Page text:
LFF Day 5 – Happy End | Thoroughbreds | Funny Cow | Gemini

Happy End

Michael Haneke is anything but a boring director and as Happy End opens with the live streaming of an overdose it feels like we are in for a controversial treat. Sadly in reality the film’s most controversial aspect is its almost gleeful avoidance of plot or dramatic events. In fact the real meat of the story is skipped over with the audience left watching characters refer obliquely to events without us actually seeing them.

With Funny Games Haneke tortured the audience by making them complicit in the suffering of the characters. With Happy End Haneke instead tortures the audience by boring them with tedious inaction and irrelevant diversions. No film of the festival has been such a slog or required so much energy to just stay awake.

The BFI’s synopsis claims this film to be “formidably intelligent” and a “slyly satirical gem”. Clearly the film was too smart or too sly for me as I truly did not enjoy it, and not in an exciting or scandalous way; I was just bored senseless.

With a cast including Isabelle Huppert and Toby Jones Happy End is a waste of good talent and everybody’s time.

Happy End screens at the festival on 9th and 13th October and is released in UK cinemas on 1st December.

Thoroughbreds

From a disappointing master to an encouraging newcomer. Thoroughbreds is the debut feature of Cory Finley and stars the always impressive Olivia Cooke and Anya Taylor-Joy as a pair of privileged young women who start off as reluctant study buddies and, without ever really becoming friends, start to flirt with murderous ideas.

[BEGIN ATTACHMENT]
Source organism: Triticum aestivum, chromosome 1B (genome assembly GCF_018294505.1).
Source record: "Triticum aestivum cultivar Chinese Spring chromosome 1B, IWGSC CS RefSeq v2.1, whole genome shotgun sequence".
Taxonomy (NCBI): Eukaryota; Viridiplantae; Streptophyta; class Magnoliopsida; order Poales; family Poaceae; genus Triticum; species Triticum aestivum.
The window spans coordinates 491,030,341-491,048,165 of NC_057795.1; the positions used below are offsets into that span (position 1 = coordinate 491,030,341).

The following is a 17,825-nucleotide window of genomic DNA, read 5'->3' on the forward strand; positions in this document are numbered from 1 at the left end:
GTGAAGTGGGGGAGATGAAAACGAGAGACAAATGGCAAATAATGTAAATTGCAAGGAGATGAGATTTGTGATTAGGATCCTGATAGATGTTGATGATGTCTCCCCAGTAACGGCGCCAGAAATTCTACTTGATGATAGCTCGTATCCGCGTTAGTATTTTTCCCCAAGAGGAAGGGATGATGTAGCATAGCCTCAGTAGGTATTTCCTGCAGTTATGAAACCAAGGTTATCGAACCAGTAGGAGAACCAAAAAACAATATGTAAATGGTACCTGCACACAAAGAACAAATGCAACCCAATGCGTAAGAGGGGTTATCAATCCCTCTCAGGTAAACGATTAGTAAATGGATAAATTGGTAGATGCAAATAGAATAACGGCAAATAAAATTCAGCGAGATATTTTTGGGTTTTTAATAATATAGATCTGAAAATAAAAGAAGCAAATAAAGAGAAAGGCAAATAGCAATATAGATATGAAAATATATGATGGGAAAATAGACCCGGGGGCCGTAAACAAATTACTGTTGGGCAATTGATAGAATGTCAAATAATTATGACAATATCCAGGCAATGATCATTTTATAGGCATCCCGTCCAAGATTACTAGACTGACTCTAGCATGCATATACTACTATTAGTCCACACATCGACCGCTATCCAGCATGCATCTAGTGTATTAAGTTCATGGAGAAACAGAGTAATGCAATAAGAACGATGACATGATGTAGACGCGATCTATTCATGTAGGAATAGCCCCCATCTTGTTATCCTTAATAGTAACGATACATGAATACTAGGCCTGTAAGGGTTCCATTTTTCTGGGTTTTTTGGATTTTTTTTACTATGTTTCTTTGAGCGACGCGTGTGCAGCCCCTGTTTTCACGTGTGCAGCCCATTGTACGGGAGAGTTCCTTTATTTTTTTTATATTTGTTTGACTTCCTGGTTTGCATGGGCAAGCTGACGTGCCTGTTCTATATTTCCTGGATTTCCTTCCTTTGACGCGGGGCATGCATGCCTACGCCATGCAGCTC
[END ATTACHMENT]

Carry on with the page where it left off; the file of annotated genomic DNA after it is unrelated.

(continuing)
The two leads handle their unsympathetic roles with confident assurance and are accompanied briefly by the late great Anton Yelchin as a local drug dealer out of his depth with two women who have everything to lose but the privilege not to ever risk losing it. Despite there being no likeable characters the film absolutely sucks you in and has you rooting for the baddies.

Finley directs with a witty eye and his script and imagery are accompanied by a perfectly off kilter percussion-heavy score. The result is a dark and deeply satisfying little gem.

Thoroughbreds screens at the festival on 9th, 10th, and 11th October and is in UK cinemas on 9th March 2018.

Funny Cow

Funny Cow is a curious beast. The first feature written by actor Tony Pitts, the film follows an aspiring comedian (Maxine Peake) from her childhood, through an abusive marriage, to success as a stand-up. I was expecting a familiar rags to riches period drama following the rise of her career but Funny Cow is nothing so simple as that.

It is hard to explain what Funny Cow actually is without just showing you the entire film. It is not a comedy; let’s make that clear for a start. This film is a bleak drama with occasional light relief and then when the laughs really start coming they are marred with period-appropriate inappropriate jokes and then a deeply depressing trip to the toilet. Even when we see Peake’s comedian as a success in scenes peppered throughout the film she isn’t being funny, instead she delivers a dark monologue to camera.

Without any marketing material out yet I can’t tell whether Funny Cow meets expectations or not but I honestly wasn’t expecting to feel so deflated by the end. Maxine Peake is incredible in the lead role and I hope she gets more chances to showcase her skills. It is refreshing that Funny Cow does fall into the formulaic mould of Billy Elliot or numerous other British films but at the same time I wish it had found its own coherent shape.